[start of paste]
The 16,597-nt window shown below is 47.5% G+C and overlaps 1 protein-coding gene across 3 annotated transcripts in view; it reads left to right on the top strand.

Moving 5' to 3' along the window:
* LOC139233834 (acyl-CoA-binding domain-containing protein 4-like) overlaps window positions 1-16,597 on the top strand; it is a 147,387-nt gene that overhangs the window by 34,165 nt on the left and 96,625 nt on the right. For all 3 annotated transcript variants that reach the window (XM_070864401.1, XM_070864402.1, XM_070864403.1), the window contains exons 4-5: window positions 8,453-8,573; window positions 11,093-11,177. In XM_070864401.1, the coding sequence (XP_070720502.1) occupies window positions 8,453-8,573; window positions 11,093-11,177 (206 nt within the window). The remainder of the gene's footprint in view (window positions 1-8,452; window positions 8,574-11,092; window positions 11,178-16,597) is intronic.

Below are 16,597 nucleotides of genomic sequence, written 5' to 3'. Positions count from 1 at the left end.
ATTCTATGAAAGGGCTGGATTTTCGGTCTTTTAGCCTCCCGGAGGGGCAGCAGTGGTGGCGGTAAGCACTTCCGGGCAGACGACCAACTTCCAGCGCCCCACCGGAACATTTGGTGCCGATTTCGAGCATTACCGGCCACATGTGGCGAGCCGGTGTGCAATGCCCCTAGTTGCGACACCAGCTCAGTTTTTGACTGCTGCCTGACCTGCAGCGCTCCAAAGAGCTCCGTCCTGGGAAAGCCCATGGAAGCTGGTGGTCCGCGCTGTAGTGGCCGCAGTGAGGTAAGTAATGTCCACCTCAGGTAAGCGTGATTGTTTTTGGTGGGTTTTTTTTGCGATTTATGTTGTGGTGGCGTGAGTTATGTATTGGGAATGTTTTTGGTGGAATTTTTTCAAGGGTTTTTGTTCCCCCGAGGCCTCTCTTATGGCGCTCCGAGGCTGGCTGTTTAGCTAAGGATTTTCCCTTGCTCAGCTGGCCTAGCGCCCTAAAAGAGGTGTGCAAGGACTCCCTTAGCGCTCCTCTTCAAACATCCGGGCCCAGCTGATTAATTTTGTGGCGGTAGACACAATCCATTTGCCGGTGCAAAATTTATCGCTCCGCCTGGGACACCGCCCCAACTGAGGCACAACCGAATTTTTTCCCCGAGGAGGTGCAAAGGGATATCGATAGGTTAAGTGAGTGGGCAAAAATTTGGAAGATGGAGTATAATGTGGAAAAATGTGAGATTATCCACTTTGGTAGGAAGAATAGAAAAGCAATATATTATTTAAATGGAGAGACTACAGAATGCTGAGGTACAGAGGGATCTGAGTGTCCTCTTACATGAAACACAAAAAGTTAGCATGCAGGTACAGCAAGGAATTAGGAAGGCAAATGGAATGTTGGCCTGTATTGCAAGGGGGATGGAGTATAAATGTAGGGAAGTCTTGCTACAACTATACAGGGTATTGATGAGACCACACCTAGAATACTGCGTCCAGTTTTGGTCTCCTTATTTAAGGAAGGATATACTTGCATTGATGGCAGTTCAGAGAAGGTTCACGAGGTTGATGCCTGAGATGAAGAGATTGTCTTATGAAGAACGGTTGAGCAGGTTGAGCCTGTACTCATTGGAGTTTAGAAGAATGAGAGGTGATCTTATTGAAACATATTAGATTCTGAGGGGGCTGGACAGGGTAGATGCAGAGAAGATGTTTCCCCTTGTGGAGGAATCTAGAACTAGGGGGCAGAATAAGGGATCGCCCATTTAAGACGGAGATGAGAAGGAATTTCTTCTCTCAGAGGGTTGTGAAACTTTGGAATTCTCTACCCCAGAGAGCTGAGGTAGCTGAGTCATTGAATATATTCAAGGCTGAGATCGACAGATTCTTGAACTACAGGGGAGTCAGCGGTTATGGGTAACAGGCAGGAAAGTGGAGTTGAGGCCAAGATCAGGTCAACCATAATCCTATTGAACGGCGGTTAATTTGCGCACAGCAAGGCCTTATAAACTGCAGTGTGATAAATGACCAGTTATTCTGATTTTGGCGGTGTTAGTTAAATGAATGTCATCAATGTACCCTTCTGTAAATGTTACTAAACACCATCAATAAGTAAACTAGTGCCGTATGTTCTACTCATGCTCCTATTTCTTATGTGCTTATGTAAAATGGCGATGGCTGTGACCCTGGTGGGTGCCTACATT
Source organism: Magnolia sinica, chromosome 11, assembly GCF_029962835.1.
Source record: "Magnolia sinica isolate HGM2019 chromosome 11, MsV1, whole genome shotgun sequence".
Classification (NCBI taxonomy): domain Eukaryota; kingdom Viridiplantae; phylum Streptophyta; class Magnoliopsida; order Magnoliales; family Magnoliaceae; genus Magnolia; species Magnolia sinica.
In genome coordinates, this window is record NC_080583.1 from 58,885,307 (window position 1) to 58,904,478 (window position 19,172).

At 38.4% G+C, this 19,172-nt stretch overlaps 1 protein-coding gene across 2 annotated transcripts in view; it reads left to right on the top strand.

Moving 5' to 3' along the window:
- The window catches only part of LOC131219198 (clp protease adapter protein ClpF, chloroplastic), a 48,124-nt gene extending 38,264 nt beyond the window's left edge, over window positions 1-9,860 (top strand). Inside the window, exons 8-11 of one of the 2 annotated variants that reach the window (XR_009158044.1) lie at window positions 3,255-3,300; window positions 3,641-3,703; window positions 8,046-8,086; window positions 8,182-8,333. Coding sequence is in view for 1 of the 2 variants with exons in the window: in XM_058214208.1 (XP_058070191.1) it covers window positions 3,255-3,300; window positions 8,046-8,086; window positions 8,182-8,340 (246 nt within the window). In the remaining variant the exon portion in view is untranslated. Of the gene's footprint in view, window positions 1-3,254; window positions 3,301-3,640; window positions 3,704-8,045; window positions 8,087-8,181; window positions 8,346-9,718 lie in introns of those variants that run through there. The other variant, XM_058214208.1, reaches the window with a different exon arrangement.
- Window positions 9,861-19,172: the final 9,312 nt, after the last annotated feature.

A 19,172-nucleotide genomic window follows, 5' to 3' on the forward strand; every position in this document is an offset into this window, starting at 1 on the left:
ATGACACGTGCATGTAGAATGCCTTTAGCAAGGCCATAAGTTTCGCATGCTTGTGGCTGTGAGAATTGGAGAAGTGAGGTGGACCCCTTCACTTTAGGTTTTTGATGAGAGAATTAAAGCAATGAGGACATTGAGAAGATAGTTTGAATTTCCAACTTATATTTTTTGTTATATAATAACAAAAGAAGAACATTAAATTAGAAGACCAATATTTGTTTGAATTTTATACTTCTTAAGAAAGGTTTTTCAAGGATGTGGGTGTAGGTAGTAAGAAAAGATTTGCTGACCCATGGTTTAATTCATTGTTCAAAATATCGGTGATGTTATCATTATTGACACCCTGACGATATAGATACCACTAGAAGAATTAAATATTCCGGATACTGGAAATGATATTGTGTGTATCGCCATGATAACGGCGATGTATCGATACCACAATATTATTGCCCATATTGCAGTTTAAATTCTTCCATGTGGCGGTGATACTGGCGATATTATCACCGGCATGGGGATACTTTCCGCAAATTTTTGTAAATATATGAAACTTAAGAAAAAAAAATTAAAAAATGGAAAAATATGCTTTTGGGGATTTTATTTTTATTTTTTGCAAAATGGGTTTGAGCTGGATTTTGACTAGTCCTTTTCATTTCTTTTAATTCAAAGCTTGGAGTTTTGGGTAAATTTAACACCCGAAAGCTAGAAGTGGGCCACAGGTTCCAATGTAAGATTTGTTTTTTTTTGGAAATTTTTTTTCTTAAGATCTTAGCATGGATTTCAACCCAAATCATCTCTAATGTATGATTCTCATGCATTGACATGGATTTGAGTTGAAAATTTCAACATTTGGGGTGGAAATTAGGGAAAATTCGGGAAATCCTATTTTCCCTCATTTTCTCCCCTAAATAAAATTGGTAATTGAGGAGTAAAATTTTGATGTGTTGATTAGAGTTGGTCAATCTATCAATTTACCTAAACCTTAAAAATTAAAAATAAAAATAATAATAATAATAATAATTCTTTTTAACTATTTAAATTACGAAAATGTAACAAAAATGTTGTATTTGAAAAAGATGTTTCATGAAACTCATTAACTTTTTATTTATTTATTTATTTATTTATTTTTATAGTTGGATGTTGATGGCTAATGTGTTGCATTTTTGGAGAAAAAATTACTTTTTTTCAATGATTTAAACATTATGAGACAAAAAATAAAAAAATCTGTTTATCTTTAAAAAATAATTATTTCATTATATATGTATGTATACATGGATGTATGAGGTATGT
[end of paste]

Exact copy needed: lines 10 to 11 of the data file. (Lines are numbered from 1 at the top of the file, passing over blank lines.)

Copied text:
At 38.4% G+C, this 19,172-nt stretch overlaps 1 protein-coding gene across 2 annotated transcripts in view; it reads left to right on the top strand.

Moving 5' to 3' along the window: